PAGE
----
Just to be clear, limited benefit indemnity plans are not going away as a result of the ACA.  This is still something that consumers will have to be aware of even after the ACA is fully implemented.  Mini-med plans – which were banned by the ACA but still exist in many instances thanks to waivers – are different from limited benefit indemnity plans in that they just have a low total benefit cap.  Limited benefit indemnity plans might technically have no total benefit cap at all, but instead they employ set (and usually low) limits on each specific type of treatment.  The end result could very well be patients who are stuck with huge portions of their medical bills unpaid (just as they would with a mini-med), but because limited benefit indemnity plans are exempted from ACA requirements, they will continue to exist.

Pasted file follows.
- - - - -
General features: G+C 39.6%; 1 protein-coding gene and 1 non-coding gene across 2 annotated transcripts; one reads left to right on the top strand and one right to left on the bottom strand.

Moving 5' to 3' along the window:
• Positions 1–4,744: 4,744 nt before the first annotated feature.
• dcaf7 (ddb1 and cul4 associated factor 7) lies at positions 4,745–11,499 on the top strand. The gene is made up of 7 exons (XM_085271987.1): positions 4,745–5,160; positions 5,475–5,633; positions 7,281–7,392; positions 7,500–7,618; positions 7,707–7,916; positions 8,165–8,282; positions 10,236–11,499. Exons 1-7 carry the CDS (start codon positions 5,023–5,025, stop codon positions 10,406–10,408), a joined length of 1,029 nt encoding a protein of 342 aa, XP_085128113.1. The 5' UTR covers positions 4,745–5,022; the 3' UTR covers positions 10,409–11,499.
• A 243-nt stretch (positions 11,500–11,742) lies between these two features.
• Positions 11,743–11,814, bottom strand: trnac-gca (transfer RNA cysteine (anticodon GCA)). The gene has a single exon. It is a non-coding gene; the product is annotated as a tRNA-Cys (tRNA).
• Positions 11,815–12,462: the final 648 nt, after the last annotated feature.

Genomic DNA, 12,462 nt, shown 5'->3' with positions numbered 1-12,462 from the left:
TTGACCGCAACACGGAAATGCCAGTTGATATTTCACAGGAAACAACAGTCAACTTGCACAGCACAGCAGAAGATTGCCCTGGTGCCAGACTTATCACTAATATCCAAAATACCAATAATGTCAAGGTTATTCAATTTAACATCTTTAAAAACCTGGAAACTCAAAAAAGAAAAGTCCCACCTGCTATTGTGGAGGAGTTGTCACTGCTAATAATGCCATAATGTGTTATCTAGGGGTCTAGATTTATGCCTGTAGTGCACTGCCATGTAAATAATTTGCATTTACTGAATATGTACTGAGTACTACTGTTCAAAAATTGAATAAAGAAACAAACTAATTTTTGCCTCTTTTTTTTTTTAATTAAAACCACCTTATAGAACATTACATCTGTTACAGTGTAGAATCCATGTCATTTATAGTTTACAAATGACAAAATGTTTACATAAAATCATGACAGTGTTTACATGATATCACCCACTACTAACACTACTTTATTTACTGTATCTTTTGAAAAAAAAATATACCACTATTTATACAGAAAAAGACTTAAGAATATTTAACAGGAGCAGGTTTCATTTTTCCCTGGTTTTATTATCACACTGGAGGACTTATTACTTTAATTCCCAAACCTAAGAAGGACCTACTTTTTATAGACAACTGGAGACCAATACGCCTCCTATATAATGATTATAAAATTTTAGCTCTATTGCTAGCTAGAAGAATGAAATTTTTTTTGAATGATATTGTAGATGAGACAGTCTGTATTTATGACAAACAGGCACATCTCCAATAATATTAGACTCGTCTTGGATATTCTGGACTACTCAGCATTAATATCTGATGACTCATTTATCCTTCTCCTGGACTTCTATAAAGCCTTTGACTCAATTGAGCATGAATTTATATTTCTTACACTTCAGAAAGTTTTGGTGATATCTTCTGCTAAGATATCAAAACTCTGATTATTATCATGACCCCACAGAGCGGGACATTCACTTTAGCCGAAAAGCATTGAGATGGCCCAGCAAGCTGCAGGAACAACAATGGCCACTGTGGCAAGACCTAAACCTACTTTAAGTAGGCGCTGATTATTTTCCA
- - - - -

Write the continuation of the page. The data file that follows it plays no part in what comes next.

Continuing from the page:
The NAR website clearly states that the plan isn’t comprehensive health insurance and that it’s best suited for people who can’t afford regular health insurance, can’t qualify for a regular individual plan because of pre-existing conditions (that problem should be going away as of January 2014), or people who have a very high deductible on their individual health insurance and want a supplemental plan to cover the smaller expenses.